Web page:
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How to Cook Japanese Food

By: Leigh Sexton - Updated: 23 Nov 2010 | comments*Discuss
 
Cooking Japanese Food Sushi Sashami Maki

What most people think of as being traditional Japanese food is sushi, but in fact, the dominant feature of Japanese cuisine is white rice. In fact, anything served with white rice is considered a side dish, which is present purely to balance and enhance the rice.

In Japan, meals are listed on menus according to the number of side dishes they contain, so the simplest meal is called Ichiju Issai which translates as soup plus one, which actually means soup, rice and one side dish. This is often served at breakfast, when miso soup, rice and a vegetable like daikon (a kind of pickled carrot) would be eaten.

Most meals are Ichiju Sansai or soup plus three: soup, rice and three side dishes each of which must be cooked by a different method. Usually one side dish will be sashimi or raw fish, one will be a grilled dish and can be meat or vegetable and one will be boiled and can be meat or vegetable. Sometimes a steamed, fried or pickled dish will replace either of the cooked side orders.

All meals finish with green tea, unless they are banquets which end with sake, or rice wine.

Japanese Cookery Books

Many people are confused by Japanese cookery books, but when you understand the principle of Ichiju, it becomes clear, as you should have side dishes cooked by different methods, recipes are put in chapters according to the cooking method, not the ingredients. There are usually special chapters for sushi and pickles too.

Making Japanese Rice

You can only make Japanese food with true sushi rice, which is short grained and sticky. It is used to make both sushi and onigiri (rice moulds with a savoury or sweet filling, often taken for lunch in the way Westerners take sandwiches - a Japanese lunchbox is called a bento).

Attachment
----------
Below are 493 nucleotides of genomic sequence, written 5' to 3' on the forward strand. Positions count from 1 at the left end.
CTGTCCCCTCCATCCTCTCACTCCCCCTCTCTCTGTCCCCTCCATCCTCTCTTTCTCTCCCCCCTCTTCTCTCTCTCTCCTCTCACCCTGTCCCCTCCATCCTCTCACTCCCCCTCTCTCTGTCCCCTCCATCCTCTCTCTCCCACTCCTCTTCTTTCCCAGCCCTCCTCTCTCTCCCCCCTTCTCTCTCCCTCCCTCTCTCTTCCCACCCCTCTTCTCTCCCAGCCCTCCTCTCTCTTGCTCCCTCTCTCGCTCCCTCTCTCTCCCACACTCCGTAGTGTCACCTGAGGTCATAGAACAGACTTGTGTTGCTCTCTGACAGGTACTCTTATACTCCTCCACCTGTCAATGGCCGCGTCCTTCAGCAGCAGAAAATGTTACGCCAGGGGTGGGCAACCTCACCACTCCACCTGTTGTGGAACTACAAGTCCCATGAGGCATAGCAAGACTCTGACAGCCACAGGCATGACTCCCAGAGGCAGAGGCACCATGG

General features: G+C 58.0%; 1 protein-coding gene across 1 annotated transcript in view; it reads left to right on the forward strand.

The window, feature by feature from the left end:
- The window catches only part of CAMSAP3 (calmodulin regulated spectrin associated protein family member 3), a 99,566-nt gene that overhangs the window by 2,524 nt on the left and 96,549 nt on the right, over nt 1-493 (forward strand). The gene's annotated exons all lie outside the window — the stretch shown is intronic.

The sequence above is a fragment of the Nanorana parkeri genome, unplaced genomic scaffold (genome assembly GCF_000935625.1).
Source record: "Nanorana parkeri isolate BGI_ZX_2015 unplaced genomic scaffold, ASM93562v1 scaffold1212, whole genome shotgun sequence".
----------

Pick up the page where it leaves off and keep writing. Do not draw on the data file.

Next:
Sushi rice has to be washed in cold water until it runs clear, then left to soften in a colander for twenty minutes. It should be cooked in twice the quantity of water to rice, by simmering for ten minutes and then turning off the heat under the lidded pan and leaving it to sit for a further ten minutes in the pan. Many Japanese families use a rice cooker to prepare perfect rice.

Making Sushi

In the West, people think sushi means raw fish, it doesn’t. Sushi means vinegar rice, which is simply rice cooked as above and then folded gently with some specially seasoned rice vinegar and used to make rolls with a variety of ingredients from raw fish to vegetables to fruit and meat and cooked egg. Sushi comes in a range of styles from nigri which are bite sized ovals topped with seasonings, to maki, which are rolls of nori seaweed filled with rice and fish or vegetables.

To make sushi you need:

  • Nori seaweed sheets and a maki rolling mat (often sold together in specialist stores)
  • Sushi rice
  • Seasoned rice vinegar
  • Japanese soy sauce, this comes in a variety of strengths, try to get the one labelled sushi
  • Wasabi sauce
  • Thinly-sliced ginger pickle – this is pink and found on delicatessen counters
  • Various fillings such as tinned tuna, cooked asparagus, grilled and skinned pepper, avocado etc.

Take about a tablespoon of vinegar and fold it into the cooked rice with a spatula so as not to break the rice. Don’t put the vinegar in a metal bowl or use a metal utensil to stir as it has a chemical reaction that tastes awful.

Dip your hands in ice water and lay some rice on a sheet of nori on the maki mat. Lay fillings on top, in the centre of the sheet and making a long line from end to end of each one. Use the bamboo mat to roll up the sushi and keep using the mat to both shape and compress the roll into a perfect cylinder, now lift the top edge of the mat and run a finger of ice water along the nori so that when you roll it closed again the nori will stick to itself like an envelope.

Slice into thick slices, dipping your knife in cold water between each cut so that the rice does not stick to the blade and spoil the shape of the sushi. Serve on a decorative plate.

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